The « pirate » is headed to Starkvegas. Mississippi State has hired Mike Leach to be the next head coach of the Bulldogs. Leach will replace former coach Joe Moorhead, who was fired after just two seasons with the program.
Mississippi State made the announcement via Twitter with an epic video:
« I can’t tell you how excited I am to be the head football coach of the Mississippi State Bulldogs, » Leach said. « I loved Washington State, but I am excited for the next chapter in the SEC. It’s a privilege to be a part of the MSU family, and we look forward to getting down to Starkville shortly. »
Leach comes to Starkville with a proven track record of success at smaller-profile Power Five programs. He posted a 55-47 record as the head coach at Washington State from 2012-19. That included an 11-2 season in 2018 and nine-win seasons in 2015 and 2017. He led the Cougars to five straight bowl games, including an Alamo Bowl win over Iowa State in 2018 that earned the Cougars a No. 10 ranking in the final AP Top 25 poll.
He was the head coach at Texas Tech prior to his time in Pullman, where he posted an 84-43 record from 2000-09. He led the Red Raiders to an 11-2 record and a Cotton Bowl appearance in 2008, finished ranked five separate times and made a bowl game in all 10 of his seasons with the program.
« Mike Leach is a proven winner who has established a culture of excellence for nearly two decades as a head coach, » Mississippi State athletic director John Cohen said. « An offensive genius and two-time national coach of the year, he has a track record of building programs to national prominence with accountability and a blue-collar approach. We are thrilled to welcome him and his family to the Mississippi State family and look forward to watching our football program grow under his leadership. »
Leach has been connected to other jobs in recent years, including SEC openings. There were reports that former Tennessee athletic director John Currie was on the verge of hiring Leach away from Washington State for the Tennessee job after the Greg Schiano fiasco, but Currie lost his job first and Phil Fulmer wound up hiring Jeremy Pruitt. A move to Starkville might be a better fit for Leach’s profile, however. While Leach got his first taste of major college football as an assistant at Kentucky, and spent time as an offensive coordinator at Oklahoma, his head coaching career has been spent at smaller schools in Power Five conferences. In that sense, Starkville is similar to Lubbock (Texas Tech) and Pullman (Washington State). What will be different this time is the size of the spotlight on Leach.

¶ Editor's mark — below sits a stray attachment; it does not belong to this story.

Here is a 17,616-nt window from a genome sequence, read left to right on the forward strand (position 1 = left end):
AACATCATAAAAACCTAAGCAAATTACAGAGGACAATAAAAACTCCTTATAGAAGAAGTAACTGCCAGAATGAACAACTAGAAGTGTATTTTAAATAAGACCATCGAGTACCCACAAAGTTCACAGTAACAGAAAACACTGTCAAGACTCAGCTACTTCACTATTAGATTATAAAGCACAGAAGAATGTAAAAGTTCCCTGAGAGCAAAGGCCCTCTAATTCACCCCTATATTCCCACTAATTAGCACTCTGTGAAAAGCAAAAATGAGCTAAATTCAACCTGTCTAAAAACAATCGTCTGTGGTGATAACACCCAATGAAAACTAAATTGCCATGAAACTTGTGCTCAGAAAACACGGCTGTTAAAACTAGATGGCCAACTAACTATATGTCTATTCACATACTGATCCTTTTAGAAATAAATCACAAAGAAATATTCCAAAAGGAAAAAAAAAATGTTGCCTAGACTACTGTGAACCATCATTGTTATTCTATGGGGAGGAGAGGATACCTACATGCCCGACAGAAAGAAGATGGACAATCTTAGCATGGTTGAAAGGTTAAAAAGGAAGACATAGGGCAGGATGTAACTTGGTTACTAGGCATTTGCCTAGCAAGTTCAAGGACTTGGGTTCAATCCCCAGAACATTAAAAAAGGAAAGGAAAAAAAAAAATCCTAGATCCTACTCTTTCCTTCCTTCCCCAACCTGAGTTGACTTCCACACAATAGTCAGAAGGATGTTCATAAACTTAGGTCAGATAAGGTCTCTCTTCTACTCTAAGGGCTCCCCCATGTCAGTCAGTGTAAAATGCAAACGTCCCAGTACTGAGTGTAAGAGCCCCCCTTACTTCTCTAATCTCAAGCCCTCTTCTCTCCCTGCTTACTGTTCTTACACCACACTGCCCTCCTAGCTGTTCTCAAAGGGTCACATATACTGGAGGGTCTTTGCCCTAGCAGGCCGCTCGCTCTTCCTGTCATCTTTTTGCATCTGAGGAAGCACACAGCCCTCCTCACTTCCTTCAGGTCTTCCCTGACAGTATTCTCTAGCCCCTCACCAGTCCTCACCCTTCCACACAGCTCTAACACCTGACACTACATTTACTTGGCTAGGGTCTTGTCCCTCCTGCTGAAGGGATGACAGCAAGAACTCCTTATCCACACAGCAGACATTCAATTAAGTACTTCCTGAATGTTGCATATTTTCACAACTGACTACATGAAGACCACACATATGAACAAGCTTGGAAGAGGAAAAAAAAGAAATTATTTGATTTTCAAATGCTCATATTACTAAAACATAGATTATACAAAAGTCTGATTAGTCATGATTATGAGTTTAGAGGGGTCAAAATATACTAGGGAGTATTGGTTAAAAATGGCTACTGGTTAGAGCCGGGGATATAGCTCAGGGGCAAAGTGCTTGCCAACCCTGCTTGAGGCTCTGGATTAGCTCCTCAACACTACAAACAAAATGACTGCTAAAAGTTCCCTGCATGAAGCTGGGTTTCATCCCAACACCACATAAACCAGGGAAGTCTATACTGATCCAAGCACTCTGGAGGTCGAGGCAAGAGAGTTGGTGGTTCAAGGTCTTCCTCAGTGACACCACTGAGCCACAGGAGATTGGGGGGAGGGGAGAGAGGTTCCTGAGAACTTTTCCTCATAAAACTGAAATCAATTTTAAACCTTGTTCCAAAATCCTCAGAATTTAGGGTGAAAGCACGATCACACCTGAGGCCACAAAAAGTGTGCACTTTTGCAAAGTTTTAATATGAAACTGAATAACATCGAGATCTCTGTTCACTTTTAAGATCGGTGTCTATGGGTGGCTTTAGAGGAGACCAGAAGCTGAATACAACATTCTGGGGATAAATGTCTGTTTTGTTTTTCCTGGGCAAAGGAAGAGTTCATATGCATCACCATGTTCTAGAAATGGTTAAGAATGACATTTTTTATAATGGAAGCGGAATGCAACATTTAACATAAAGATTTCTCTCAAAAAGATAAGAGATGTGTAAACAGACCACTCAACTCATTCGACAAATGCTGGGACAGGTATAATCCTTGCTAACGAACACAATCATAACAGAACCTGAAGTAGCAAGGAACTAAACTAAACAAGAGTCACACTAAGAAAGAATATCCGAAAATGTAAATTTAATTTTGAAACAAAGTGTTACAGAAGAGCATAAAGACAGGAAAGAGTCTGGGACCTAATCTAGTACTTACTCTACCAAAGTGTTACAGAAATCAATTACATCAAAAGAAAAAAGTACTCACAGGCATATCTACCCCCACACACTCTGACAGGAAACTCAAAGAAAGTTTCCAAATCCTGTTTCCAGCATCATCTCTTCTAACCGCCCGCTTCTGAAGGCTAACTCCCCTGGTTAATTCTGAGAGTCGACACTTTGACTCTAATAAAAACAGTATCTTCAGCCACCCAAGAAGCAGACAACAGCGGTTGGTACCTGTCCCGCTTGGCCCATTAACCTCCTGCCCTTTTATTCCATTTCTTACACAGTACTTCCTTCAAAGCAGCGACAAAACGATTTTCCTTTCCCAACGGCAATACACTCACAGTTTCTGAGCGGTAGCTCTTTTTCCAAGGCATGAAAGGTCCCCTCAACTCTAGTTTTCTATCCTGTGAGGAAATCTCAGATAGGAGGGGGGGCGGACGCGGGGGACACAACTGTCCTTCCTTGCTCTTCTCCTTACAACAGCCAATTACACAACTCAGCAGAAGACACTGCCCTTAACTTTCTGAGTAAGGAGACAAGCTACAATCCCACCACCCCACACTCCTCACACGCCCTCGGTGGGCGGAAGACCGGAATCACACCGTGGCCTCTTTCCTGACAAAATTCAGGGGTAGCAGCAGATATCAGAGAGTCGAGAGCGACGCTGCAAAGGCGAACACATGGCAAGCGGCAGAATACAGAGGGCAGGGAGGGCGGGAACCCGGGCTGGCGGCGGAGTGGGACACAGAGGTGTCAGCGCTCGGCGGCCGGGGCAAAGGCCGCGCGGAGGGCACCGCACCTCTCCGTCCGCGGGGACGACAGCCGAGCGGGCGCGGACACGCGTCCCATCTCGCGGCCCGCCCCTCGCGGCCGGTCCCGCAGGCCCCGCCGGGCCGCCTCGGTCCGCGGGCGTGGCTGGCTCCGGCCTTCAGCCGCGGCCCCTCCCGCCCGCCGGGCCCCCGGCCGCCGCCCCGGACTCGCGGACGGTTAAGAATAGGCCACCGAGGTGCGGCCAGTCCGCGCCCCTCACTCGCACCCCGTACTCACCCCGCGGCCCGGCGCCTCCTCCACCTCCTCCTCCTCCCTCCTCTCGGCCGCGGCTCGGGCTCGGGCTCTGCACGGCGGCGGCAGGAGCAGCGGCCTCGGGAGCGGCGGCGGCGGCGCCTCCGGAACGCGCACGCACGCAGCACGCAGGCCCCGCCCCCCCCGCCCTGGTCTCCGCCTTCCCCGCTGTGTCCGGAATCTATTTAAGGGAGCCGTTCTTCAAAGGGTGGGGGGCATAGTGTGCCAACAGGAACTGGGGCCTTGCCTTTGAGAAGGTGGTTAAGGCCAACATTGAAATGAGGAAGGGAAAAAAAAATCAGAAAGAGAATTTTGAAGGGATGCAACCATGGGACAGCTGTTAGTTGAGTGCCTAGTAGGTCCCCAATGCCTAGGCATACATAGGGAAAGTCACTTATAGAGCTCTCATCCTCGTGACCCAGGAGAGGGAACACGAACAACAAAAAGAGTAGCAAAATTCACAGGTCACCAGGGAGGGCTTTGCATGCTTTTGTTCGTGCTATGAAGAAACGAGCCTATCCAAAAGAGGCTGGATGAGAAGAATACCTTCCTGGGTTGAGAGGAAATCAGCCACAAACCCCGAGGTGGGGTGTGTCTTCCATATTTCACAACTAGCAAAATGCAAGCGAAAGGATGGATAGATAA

Every SEC gig is in the spotlight, no matter the town it’s located in.
It will also be interesting to see how Leach’s approach works in the SEC. Ironically enough, he enters the conference at a time where he won’t be the only coach slinging the ball all over the field. We’ve seen offenses like Alabama and LSU adopt more pass-heavy attacks, though no offense likes throwing the ball more often than Leach. Washington State’s offense led the nation in passing rate (how often it passes instead of runs) during each of Leach’s eight seasons with the Cougars, usually throwing the ball more than 70% of the time. The lowest passing rate any of Leach’s Wazzu attacks ever had in a single season was 65.6% in 2016. That rate would have ranked second nationally this season, a full 12% behind Wazzu’s 2019 offense, which threw the ball a mind-boggling 77.9% of the time.
Mississippi State passed 39.2% of the time in 2019, so Bulldogs fans will be seeing an entirely new type of offense in the near future.
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